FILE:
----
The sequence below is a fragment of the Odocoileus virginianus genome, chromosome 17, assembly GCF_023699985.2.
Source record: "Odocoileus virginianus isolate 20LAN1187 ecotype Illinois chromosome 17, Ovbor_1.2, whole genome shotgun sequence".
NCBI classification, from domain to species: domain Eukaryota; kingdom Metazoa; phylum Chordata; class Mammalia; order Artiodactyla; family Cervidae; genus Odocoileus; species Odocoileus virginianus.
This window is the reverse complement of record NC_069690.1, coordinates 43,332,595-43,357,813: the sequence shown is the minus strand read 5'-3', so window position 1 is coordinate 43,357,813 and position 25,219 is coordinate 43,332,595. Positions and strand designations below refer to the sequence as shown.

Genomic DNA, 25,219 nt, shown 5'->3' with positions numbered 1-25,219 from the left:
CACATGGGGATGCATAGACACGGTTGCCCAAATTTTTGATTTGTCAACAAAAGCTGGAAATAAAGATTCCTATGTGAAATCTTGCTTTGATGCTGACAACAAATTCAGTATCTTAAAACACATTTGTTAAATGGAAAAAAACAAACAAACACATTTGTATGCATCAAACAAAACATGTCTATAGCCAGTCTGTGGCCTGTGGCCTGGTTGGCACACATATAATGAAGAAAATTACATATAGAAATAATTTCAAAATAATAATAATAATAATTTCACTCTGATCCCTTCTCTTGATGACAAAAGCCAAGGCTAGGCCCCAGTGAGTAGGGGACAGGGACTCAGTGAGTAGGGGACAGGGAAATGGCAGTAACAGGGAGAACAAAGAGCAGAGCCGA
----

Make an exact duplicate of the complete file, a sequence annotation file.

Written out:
The sequence below is a fragment of the Odocoileus virginianus genome, chromosome 17, assembly GCF_023699985.2.
Source record: "Odocoileus virginianus isolate 20LAN1187 ecotype Illinois chromosome 17, Ovbor_1.2, whole genome shotgun sequence".
NCBI classification, from domain to species: domain Eukaryota; kingdom Metazoa; phylum Chordata; class Mammalia; order Artiodactyla; family Cervidae; genus Odocoileus; species Odocoileus virginianus.
This window is the reverse complement of record NC_069690.1, coordinates 43,332,595-43,357,813: the sequence shown is the minus strand read 5'-3', so window position 1 is coordinate 43,357,813 and position 25,219 is coordinate 43,332,595. Positions and strand designations below refer to the sequence as shown.

Genomic DNA, 25,219 nt, shown 5'->3' with positions numbered 1-25,219 from the left:
CACATGGGGATGCATAGACACGGTTGCCCAAATTTTTGATTTGTCAACAAAAGCTGGAAATAAAGATTCCTATGTGAAATCTTGCTTTGATGCTGACAACAAATTCAGTATCTTAAAACACATTTGTTAAATGGAAAAAAACAAACAAACACATTTGTATGCATCAAACAAAACATGTCTATAGCCAGTCTGTGGCCTGTGGCCTGGTTGGCACACATATAATGAAGAAAATTACATATAGAAATAATTTCAAAATAATAATAATAATAATTTCACTCTGATCCCTTCTCTTGATGACAAAAGCCAAGGCTAGGCCCCAGTGAGTAGGGGACAGGGACTCAGTGAGTAGGGGACAGGGAAATGGCAGTAACAGGGAGAACAAAGAGCAGAGCCGA